So after painting that dark picture, not all E-Types are rust buckets and as we move into the later series of Jaguar cars, where the bodies were galvanized and such, the cars have held up much better. For this reason, picking a car for restoration that was built in the mid 80s or newer will reward you with fewer rust issues in general, due to improvements made in the corrosion protection world.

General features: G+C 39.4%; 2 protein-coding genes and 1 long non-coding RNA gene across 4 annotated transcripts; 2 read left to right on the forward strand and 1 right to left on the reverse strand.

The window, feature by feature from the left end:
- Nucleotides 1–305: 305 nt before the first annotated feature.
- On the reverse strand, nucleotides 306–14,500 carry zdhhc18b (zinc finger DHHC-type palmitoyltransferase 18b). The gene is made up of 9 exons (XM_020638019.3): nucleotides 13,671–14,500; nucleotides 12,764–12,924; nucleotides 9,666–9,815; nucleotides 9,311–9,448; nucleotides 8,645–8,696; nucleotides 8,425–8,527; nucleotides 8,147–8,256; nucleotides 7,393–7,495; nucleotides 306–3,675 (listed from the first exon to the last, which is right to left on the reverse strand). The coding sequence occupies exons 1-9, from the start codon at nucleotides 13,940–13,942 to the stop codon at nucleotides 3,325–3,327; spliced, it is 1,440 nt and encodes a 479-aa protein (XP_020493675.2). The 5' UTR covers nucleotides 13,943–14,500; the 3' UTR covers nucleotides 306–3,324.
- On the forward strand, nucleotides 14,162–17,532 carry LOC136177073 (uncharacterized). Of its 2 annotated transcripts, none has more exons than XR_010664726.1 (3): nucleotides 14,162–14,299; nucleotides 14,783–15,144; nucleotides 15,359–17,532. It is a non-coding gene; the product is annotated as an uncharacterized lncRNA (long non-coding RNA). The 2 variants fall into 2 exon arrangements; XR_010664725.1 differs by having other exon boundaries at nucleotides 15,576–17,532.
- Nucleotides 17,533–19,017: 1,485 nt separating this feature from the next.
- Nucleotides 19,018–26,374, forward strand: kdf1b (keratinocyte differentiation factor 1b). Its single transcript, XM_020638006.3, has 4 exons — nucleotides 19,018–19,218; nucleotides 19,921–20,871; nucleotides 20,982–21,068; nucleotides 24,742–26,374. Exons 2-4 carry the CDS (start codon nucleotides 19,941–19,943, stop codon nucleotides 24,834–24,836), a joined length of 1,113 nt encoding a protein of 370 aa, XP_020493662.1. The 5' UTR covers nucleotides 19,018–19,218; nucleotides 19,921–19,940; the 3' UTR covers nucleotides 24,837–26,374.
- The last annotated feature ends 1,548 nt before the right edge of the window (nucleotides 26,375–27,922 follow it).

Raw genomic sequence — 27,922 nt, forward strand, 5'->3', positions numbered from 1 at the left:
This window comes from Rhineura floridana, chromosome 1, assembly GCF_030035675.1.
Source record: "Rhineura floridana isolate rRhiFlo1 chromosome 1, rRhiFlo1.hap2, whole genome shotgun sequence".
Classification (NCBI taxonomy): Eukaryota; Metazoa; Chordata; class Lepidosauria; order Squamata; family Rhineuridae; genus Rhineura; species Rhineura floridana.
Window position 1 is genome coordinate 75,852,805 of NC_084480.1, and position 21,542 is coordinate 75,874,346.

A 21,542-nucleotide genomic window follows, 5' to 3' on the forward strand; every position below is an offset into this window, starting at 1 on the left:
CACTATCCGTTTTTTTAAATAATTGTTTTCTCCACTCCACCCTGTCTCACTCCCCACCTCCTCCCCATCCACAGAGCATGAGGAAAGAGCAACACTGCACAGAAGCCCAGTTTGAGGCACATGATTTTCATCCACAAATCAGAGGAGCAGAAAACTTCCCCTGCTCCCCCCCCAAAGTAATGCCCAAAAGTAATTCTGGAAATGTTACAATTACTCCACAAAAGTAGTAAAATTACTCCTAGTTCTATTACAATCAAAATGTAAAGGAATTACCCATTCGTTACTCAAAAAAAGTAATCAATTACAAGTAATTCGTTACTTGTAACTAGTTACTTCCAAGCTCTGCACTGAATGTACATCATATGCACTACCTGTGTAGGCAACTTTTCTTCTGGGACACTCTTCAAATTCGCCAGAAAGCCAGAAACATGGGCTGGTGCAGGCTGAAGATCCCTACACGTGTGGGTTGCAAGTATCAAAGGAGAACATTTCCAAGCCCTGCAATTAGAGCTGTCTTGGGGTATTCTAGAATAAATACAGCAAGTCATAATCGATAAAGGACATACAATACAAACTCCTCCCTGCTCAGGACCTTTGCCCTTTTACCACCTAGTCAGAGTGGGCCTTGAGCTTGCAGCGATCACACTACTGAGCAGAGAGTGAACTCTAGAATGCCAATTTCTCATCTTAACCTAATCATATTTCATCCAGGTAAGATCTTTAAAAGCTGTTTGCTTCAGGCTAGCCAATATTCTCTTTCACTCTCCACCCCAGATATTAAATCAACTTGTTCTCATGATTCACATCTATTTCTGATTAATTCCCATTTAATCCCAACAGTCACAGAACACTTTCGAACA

In the case of my car, the first thing I did was to mount the body shell in a rotisserie. You may have heard the term “frame off” restoration. This term does not really apply to cars with a uni-body construction as it literally means the car has a body that is unbolted from the chassis/frame and is lifted off for restoration. This phrase is indicative of a thorough restoration where the car is fully disassembled and every item is brought up to a high standard. A term you might also have heard of is a “rotisserie” restoration. This is more applicable to the E-Type but in general it means the car is mounted on a rotisserie that allows the body to be rotated and thus all the important nooks and crannies are accessible for restoration. I did this on my car more due to the physical advantages that allowed me to rotate the deficient floorboards vertical, which allowed me to work on them from a standing position. I had a rotisserie left from the restoration of my 1967 E-Type 2+2, which was made up from several inexpensive engine stands with some custom items that allowed me to attach it to the car. As you will see in the photos, the engine compartment of the car, forward of the firewall, is constructed of a framework of tubes. This concept was used in the construction of the D-Type and was carried forward to the E-Type. It is a design concept that Jaguar borrowed from the aircraft industry. It is very strong and lightweight.